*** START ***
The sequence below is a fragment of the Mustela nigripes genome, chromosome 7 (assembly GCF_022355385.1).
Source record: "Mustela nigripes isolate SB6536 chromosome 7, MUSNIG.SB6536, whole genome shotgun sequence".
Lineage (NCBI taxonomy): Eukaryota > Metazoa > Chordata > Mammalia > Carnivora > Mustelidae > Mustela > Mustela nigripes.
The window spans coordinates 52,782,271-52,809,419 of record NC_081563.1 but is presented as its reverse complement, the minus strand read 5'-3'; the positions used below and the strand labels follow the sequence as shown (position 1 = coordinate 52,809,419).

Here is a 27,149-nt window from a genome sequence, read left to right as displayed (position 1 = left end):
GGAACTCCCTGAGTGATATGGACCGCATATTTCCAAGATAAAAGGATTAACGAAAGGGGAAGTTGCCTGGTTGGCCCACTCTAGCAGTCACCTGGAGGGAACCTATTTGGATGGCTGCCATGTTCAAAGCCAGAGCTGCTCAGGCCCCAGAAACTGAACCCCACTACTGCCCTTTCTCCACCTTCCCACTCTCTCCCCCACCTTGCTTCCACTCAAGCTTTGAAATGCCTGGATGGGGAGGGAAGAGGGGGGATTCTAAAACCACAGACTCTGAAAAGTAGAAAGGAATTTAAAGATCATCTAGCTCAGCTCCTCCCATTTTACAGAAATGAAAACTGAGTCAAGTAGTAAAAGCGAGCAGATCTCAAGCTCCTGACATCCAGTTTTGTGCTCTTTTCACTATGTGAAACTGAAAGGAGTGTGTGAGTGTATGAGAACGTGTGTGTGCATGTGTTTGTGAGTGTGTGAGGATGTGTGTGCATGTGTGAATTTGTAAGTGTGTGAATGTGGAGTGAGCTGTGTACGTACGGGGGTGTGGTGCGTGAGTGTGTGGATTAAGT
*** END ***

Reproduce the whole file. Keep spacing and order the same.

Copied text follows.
The sequence below is a fragment of the Mustela nigripes genome, chromosome 7 (assembly GCF_022355385.1).
Source record: "Mustela nigripes isolate SB6536 chromosome 7, MUSNIG.SB6536, whole genome shotgun sequence".
Lineage (NCBI taxonomy): Eukaryota > Metazoa > Chordata > Mammalia > Carnivora > Mustelidae > Mustela > Mustela nigripes.
The window spans coordinates 52,782,271-52,809,419 of record NC_081563.1 but is presented as its reverse complement, the minus strand read 5'-3'; the positions used below and the strand labels follow the sequence as shown (position 1 = coordinate 52,809,419).

Here is a 27,149-nt window from a genome sequence, read left to right as displayed (position 1 = left end):
GGAACTCCCTGAGTGATATGGACCGCATATTTCCAAGATAAAAGGATTAACGAAAGGGGAAGTTGCCTGGTTGGCCCACTCTAGCAGTCACCTGGAGGGAACCTATTTGGATGGCTGCCATGTTCAAAGCCAGAGCTGCTCAGGCCCCAGAAACTGAACCCCACTACTGCCCTTTCTCCACCTTCCCACTCTCTCCCCCACCTTGCTTCCACTCAAGCTTTGAAATGCCTGGATGGGGAGGGAAGAGGGGGGATTCTAAAACCACAGACTCTGAAAAGTAGAAAGGAATTTAAAGATCATCTAGCTCAGCTCCTCCCATTTTACAGAAATGAAAACTGAGTCAAGTAGTAAAAGCGAGCAGATCTCAAGCTCCTGACATCCAGTTTTGTGCTCTTTTCACTATGTGAAACTGAAAGGAGTGTGTGAGTGTATGAGAACGTGTGTGTGCATGTGTTTGTGAGTGTGTGAGGATGTGTGTGCATGTGTGAATTTGTAAGTGTGTGAATGTGGAGTGAGCTGTGTACGTACGGGGGTGTGGTGCGTGAGTGTGTGGATTAAGT